Broker's Settlement Services 2013-12-06T07:11:52Z WordPress Site <![CDATA[The Housing Market is Recovering!]]> 2013-12-06T07:08:06Z 2013-11-23T05:42:17Z The housing market is recovering! Finally, trends seem to be reversing, if you take a look at the progress of a few key indicators.
First, new and existing home sales are on the rise, with new home sales hitting their highest levels in June 2013 since the spring of 2008, and single-family home sales reaching a five-year year high that same month. The summer also saw a rise in the sale of existing homes, as well as in construction starts, which is another indicator pointing to recovery. People are prone to build when it looks like the economy and housing market are improving.
This increase in home starts and sales has also led to quicker turnover of homes and a consequent rise in home prices, both other strong indicators of housing market recovery. Rising home prices help recovery as they lift homeowners out from underwater, encouraging them to stick with their mortgages and discouraging default. Statistics do show that fewer homeowners are currently underwater, and they also show that while distressed sales (like foreclosures and short sales) were almost 50% of the market during the height of the housing crisis, they’ve now lowered dramatically to less than 15%. There being less bank-owned and abandoned homes helps maintain property values in neighborhoods and certainly signifies that we’re on the path to recovery.
Additionally, the median age of the U.S. inventory of homes for sale is the lowest it’s been since the beginning of the crisis. The tightening of the supply of homes listed for sale, coupled with faster rates of turnover in the selling process are key indicators to show that properties are selling well, or at least better than they’ve been for the past several years.
marketing-recovery-blog-img2The online residential real estate site Trulia actually claims that the housing market is now 64% back to normal, as compared to about half that one year ago. The site comes to this conclusion by measuring changes in home prices, supply of houses listed for sale, and rates of turnover on houses listed as for sale.
In all, although the housing market still faces some significant challenges, there’s hope on the horizon, given these indications that things are finally getting moving. I look forward to seeing how much more the market’s advanced by this time next year.

Site <![CDATA[The Importance of Social Media to Real Estate Agents]]> 2013-12-06T07:11:52Z 2013-11-23T05:41:13Z When it comes down to it, working in real estate requires more than the ability to find and show off houses. It requires that the agent builds an image of credibility and a relationship of trust between herself and the client. In order to do these things, the real estate agent needs to (a) have a strong network of contacts and referrals and (b) have an engaging personality that makes the client implicitly trust and want to work with her. In the past, real estate agents had to build their credibility and relationships solely in person, over the phone, through the mail. Now, however, social media has tremendously affected the ways in which agents may interact with and market to their target client base.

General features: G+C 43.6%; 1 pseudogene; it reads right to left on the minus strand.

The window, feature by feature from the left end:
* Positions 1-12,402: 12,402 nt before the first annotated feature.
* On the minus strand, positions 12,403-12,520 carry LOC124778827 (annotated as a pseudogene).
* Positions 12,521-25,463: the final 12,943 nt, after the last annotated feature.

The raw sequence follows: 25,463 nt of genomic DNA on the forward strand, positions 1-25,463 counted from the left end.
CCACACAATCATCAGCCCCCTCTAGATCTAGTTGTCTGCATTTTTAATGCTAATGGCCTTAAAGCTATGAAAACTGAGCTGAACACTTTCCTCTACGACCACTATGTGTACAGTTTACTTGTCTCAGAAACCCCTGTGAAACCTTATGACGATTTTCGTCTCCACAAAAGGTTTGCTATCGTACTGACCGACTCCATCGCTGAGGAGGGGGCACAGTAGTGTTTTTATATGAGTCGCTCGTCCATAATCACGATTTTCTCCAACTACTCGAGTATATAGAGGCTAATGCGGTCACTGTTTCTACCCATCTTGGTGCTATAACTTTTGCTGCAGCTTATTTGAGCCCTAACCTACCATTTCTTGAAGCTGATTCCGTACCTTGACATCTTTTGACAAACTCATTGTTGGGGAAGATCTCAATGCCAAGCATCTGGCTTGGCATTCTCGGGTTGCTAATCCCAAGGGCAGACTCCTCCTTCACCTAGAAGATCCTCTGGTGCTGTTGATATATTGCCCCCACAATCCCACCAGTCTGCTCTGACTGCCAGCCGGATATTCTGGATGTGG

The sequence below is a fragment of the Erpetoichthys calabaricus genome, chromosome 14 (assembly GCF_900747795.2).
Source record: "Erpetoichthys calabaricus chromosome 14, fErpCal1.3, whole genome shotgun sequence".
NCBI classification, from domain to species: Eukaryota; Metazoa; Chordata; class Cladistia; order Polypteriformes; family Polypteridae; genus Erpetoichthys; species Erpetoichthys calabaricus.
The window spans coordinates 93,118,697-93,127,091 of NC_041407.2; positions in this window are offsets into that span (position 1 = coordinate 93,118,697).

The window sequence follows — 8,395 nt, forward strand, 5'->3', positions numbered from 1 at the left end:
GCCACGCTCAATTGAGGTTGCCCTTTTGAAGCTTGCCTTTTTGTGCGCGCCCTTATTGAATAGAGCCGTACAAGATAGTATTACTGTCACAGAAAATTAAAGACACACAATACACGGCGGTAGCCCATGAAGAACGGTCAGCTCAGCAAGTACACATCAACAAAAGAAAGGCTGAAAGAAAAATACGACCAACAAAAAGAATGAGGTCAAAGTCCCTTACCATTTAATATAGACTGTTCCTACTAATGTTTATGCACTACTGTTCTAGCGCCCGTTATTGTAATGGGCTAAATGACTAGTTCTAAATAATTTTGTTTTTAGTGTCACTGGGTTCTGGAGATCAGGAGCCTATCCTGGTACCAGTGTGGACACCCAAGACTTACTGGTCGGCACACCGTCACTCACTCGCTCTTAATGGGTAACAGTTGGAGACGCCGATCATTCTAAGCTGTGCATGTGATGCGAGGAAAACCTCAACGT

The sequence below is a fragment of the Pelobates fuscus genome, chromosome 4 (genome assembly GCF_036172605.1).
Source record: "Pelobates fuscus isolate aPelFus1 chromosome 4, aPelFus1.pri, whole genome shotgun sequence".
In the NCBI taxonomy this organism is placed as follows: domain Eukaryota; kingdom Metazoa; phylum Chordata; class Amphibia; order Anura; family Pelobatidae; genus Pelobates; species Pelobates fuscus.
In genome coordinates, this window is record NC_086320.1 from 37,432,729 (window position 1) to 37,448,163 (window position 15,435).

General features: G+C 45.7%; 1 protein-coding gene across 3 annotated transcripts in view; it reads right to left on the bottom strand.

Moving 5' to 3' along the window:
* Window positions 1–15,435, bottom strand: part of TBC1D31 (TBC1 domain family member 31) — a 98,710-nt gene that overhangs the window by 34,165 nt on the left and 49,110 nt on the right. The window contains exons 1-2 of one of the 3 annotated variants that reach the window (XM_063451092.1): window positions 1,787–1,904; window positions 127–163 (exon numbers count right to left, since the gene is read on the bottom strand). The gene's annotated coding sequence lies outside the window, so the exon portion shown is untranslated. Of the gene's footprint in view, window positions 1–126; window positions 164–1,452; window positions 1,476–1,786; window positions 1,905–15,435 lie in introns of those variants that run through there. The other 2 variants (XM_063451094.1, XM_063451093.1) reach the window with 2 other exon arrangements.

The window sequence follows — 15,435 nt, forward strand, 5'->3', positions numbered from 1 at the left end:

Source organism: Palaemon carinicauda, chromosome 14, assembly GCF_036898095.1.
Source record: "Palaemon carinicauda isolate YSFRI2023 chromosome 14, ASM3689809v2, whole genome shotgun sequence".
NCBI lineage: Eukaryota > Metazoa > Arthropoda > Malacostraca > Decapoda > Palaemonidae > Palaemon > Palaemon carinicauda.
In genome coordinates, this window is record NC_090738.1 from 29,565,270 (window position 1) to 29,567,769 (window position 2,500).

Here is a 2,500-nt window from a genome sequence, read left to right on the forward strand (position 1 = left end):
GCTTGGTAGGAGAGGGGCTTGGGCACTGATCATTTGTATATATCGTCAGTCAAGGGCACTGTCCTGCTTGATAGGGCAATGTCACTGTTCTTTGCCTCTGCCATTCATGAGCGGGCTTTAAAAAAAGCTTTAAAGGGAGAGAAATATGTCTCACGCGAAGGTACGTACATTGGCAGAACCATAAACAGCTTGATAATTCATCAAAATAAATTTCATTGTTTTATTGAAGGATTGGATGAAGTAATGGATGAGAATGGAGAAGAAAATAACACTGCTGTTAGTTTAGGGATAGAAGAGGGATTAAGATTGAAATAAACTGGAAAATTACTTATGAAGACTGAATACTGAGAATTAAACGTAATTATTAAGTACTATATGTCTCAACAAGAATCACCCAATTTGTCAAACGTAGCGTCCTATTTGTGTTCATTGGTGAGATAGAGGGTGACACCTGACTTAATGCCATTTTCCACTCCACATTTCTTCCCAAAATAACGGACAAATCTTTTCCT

For real estate agents, being on social media drastically opens up their sphere of influence and referral base, allowing for agents to connect with friends of friends of friends of clients and followers. Often, realtors employ various social media platforms, most commonly Facebook, and most interestingly (to me) Pinterest.
With Facebook realtors can furnish their personal brand/marketing personality by setting up a page where they can post about their neighborhoods of focus, about their home listings, about interesting tidbits like home décor, and about contests they can throw to further engage their audience, all while keeping viewers constantly updated on the trajectory of a neighborhood or home sale. Facebook should be used mainly as a platform of engagement that lends personality to neighborhoods, homes, and—just as importantly—the agent himself. Agents can engage with followers/fans/friends on social media through asking questions, like what would you put in your dream kitchen?, and staging contests with a gift for the winners relating to the current neighborhood of focus.
social-media-blog-img2In order to really engage with potential clients in an entertaining way, real estate agents also sometimes choose to use Pinterest to both bolster personality and market homes. Agents can set up boards that range from home décor tips, to personal interests, to listed homes, to the neighborhood’s character. Clients may visit the realtor’s Pinterest because photo pins are fun and engaging to view. It’s easy also to set up a Pinterest tab on Facebook, so visitors can easily transition between sites.
Agents also may make use of Twitter, Foursquare, YouTube, and WordPress, among other social media platforms.
Social media is important to real estate agents not just because it’s another platform to market homes. Rather, the bulk of social media’s usefulness comes from its ability to connect with new audiences while creating a brand—for neighborhoods and for the real estate agents themselves—helping to engage potential clients and build a trustworthy image of the realtor.